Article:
(1999). Psychoanalytic Review, 86(3):367-382
Th' expense of spirit in a waste of shame
Is lust in , and till , lust
Is perjur'd, murd'rous, bloody, full of blame,
Savage, extreme, rude, cruel, not to trust,
Enjoy'd no sooner but despised straight,
Past reason hunted, and no sooner had,
Past reason hated as a swallowed bait
On purpose laid to make the taker mad:
Mad in pursuit and in possession so,
Had, having, and in quest to have, extreme,
A bliss in proof, and prov'd, a very woe,
Before, a joy propos'd, behind, a .
All this the world well knows, yet none knows well
To shun the heaven that leads men to this hell.
Sonnet 129 stands apart from Shakespeare's other sonnets in that it does not address their frequent theme of the and often troubled relations between the sonneteer and two people he cares about, the “dark lady” and the “young man.” Instead, it focuses on the powerful that often causes their difficulties: lust. However, the sonnet does resemble the others in that it explores the problematic and paradoxical elements of its central motif; in this case, the conflicting feelings and associated with the pursuit and satiation of lust.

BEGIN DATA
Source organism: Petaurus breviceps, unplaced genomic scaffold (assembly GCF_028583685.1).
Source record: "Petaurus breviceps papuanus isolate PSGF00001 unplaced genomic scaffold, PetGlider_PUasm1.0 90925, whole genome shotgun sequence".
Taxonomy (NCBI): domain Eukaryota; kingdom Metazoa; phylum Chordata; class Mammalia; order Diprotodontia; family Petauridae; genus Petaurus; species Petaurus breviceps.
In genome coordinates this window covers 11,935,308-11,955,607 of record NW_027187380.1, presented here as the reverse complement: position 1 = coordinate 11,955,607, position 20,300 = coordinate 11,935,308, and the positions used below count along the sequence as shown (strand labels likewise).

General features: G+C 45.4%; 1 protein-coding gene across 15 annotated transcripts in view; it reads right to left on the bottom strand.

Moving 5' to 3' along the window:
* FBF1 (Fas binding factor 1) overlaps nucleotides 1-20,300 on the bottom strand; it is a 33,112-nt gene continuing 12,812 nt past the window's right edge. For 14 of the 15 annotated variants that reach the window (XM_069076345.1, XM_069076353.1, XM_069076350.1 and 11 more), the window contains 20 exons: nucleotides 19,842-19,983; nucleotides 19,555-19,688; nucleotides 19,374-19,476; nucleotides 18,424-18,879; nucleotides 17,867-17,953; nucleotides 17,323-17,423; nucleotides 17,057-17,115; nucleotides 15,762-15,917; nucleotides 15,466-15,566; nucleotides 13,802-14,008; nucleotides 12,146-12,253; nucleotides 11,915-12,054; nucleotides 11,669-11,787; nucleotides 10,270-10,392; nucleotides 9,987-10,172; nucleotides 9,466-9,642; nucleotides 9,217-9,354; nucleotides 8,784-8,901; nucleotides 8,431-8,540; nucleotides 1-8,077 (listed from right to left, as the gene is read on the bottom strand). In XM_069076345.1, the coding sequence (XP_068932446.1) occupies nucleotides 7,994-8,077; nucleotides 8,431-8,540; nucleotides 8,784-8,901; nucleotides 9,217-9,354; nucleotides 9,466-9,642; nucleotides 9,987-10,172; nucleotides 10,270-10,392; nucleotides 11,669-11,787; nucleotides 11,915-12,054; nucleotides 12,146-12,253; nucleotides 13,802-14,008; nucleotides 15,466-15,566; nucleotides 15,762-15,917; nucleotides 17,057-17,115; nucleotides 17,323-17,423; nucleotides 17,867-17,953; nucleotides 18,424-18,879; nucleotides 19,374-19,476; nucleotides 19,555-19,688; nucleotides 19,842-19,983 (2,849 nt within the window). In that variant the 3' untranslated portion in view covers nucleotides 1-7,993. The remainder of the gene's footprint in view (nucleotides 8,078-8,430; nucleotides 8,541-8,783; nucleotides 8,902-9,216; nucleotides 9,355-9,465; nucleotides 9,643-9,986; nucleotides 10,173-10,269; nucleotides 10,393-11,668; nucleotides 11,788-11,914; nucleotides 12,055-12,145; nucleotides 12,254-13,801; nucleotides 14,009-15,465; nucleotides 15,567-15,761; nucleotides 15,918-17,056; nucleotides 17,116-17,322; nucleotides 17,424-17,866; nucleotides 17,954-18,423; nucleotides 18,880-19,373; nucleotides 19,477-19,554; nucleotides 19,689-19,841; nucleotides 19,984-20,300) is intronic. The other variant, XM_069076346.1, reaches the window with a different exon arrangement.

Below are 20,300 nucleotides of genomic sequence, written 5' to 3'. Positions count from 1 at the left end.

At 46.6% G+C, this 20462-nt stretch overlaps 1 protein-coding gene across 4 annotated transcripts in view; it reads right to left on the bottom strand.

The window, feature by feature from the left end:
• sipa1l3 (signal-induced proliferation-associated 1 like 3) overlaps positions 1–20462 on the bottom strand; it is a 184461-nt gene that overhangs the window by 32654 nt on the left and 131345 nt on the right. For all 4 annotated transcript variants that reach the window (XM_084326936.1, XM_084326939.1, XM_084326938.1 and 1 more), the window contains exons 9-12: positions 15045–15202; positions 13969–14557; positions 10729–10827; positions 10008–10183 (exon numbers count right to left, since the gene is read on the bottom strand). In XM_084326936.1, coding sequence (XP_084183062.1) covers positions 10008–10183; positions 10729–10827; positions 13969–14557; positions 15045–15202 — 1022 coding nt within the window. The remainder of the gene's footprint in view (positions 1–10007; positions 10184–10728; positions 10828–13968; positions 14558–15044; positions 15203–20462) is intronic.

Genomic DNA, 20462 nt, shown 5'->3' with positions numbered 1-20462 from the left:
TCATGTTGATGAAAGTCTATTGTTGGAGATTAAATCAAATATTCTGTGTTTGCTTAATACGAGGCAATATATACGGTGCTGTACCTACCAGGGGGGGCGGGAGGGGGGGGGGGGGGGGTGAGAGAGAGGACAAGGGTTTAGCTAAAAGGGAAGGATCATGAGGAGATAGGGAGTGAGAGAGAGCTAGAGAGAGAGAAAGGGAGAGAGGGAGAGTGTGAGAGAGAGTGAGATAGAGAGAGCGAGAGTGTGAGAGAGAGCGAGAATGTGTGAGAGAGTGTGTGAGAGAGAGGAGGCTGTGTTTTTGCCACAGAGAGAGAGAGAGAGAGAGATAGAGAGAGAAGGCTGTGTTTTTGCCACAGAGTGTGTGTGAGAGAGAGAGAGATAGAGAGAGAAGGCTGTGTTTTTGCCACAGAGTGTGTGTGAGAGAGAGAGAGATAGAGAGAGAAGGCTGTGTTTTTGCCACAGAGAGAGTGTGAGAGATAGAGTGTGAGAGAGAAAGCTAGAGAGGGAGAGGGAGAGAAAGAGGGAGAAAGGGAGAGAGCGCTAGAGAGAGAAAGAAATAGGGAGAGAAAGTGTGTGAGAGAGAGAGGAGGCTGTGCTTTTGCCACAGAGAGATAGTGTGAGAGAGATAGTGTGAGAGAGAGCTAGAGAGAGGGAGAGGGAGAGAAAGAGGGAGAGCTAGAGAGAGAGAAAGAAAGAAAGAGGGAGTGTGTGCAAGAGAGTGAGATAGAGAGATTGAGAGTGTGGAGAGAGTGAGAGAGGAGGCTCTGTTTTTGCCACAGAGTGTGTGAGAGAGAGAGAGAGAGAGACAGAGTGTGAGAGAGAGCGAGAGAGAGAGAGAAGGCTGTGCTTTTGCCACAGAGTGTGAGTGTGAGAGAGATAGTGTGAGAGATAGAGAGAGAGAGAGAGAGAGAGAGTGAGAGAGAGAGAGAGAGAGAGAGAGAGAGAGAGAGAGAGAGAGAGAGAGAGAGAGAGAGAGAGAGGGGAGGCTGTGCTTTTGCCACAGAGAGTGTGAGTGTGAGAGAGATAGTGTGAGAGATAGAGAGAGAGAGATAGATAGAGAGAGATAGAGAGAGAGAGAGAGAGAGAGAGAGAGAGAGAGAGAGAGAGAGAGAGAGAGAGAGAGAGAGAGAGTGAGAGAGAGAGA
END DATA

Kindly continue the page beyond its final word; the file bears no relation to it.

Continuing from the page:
The sonnet—the so-called “Lust Sonnet”—presents us with a lust that is isolated from a meaningful relationship, a for gratification that is pursued with no interest in another person except as an for sexual gratification.